Opinion: We need a 'right to food'

It’s a disgrace that so many live with food insecurity in one of the world’s richest countries, where modern food production methods should make hunger obsolete. It’s time to do something about it, writes Neil Findlay.

As human beings we have fairly basic needs: food, water and shelter are enough to provide us with the existence our primitive ancestors experienced.

However, as we have evolved our lives and needs have become more sophisticated so we can add other items such as housing, healthcare and education to the list of essentials for a good life.

Many other things make life more comfortable but it can be argued they are not life and death necessities.

We only need to look at the numbers of people living on the streets, languishing on housing waiting lists, the people forced into arrears with water bills and the numbers of our fellow citizens forced to seek help to source emergency food and we can see that far too many of our citizens do not enjoy the basic nutrition needed to sustain life.

While Britain may not be at the stage where we see emaciated children perishing in famine-like conditions in front of our eyes, every day in our towns and cities we see queues of hungry people standing outside church halls, mosques, community centres and vans seeking food.

Why is it that in some of the richest countries in the world where consumer and material excess and waste is everywhere, do we see more and more people begging on our streets and going hungry?

How can human ingenuity split the atom, identify our DNA code and create the most sophisticated computer technology, yet we cannot put affordable food into the bellies of all our citizens?

Well, we know it is not about a lack of know-how. Modern food production is highly efficient. It delivers massive profits to the multinational corporations who control the growth, development and distribution of food products.

These companies invest billions every year in research and development to maximise yield and output.

So the problem of hunger is not a lack of knowledge — it is all about politics.

Food supply is a complex jigsaw influenced and controlled by very powerful and influential people.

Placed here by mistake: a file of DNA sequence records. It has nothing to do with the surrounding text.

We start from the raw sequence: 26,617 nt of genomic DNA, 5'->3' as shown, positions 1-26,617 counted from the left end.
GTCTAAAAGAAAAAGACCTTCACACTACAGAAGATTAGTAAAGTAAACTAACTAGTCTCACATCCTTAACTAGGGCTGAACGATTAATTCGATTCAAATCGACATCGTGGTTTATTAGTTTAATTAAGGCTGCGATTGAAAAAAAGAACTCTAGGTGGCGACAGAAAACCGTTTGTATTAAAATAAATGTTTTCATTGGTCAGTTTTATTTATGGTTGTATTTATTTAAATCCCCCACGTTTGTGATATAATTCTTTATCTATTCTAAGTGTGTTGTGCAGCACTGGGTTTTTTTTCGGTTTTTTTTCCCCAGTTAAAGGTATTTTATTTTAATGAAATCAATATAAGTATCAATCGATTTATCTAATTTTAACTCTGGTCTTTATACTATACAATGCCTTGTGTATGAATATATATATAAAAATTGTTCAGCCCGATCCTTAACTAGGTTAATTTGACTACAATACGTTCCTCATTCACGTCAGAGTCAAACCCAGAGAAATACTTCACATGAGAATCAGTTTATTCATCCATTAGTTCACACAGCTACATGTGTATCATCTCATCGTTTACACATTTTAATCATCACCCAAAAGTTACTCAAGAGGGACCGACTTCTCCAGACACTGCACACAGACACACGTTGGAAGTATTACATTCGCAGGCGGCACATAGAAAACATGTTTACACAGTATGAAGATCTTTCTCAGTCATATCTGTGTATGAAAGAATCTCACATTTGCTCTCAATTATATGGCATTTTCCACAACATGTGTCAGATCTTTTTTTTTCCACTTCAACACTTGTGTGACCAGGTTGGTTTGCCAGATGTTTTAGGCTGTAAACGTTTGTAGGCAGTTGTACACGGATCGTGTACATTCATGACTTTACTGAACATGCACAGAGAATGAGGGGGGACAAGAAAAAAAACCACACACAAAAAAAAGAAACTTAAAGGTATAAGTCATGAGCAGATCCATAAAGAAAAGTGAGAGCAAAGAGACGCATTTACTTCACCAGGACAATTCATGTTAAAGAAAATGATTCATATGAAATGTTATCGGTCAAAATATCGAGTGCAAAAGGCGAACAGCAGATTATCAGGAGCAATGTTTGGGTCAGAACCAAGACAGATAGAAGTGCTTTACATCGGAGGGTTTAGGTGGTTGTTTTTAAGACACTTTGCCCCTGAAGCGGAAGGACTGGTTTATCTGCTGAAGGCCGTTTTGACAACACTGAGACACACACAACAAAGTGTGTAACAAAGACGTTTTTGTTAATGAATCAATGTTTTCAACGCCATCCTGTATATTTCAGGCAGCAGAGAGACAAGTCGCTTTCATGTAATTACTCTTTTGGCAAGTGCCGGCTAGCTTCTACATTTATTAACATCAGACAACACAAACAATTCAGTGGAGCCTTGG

It encompasses issues such as land ownership, exploitation of growers and indigenious communities, subsidy, international trade and tariffs, competition, labour laws and abuses, food standards and quality, low pay, taxation and tax avoidance, social security, human rights, morality and much more.

In Britain I would suggest the overwhelming number of people are unaware that the right to food as set out in the United Nations International Covenant on Economic, Social and Cultural Rights, was ratified by Britain government in 1976.

This means that Britain is obliged to respect, protect and fulfil the right to food.

In practice, this means the state must a) not take action which would prevent access to food, b) protect this right by making sure that other enterprises or individuals do not deprive people of access to food and c) should fulfil that right by facilitating people’s access to food and food security — and when necessary, provide that right directly.

End Hunger UK, a coalition of more than 40 national charities, front-line organisations, faith groups, academics and individuals working to end hunger and poverty, says the right to food is achieved when “every man, woman and child, alone or in community with others, have physical and economic access at all times to adequate food or means for its procurement.”

That right is being breached across the country every day by governments across Britain.

This is why there is now a move in the British and Scottish Parliaments to enshrine the right to food in law.

Labour MP Ian Byrne and MSP Rhoda Grant, backed by a range of NGOs, trade unions and community groups, are in the process of introducing member’s Bills on this important topic.

Their interventions are timely and absolutely necessary. How can Britain’s government possibly be adhering to its UN obligations when it has just cut universal credit by £20 a week, reducing the ability of the poorest families to feed themselves?

How do year-on-year cuts to local government affect people’s ability to access food?

What effect does the reduction in support for voluntary organisations have on food access?

A piece of research we recently carried out on behalf of the Bakers Food and Allied Workers Union (BFAWU) showed how many of the workers who produce the food we eat are themselves unable to identify where their next meal is coming from.

What a damning indictment of the system it is, when the people who make the products that will feed us this Christmas can’t afford to feed themselves.

The BFAWU is fully supportive of the right to food being enshrined in law and has been campaigning hard on this issue.

Tonight (14 December) general secretary Sarah Woolley and president Ian Hodson will be joining Ian Byrne MP and Rhoda Grant MSP for a public online meeting to discuss their proposal.

You can join register for this meeting at www.tinyurl.com/RightToFoodDecember2021.

Neil Findlay was a Labour MSP between 2011 and 2021 and is a director of Unity Consulting — a social enterprise research and campaigning organisation that works with trade unions, community groups and the charitable sector — www.unityconsulting.scot.

First published in the Morning Star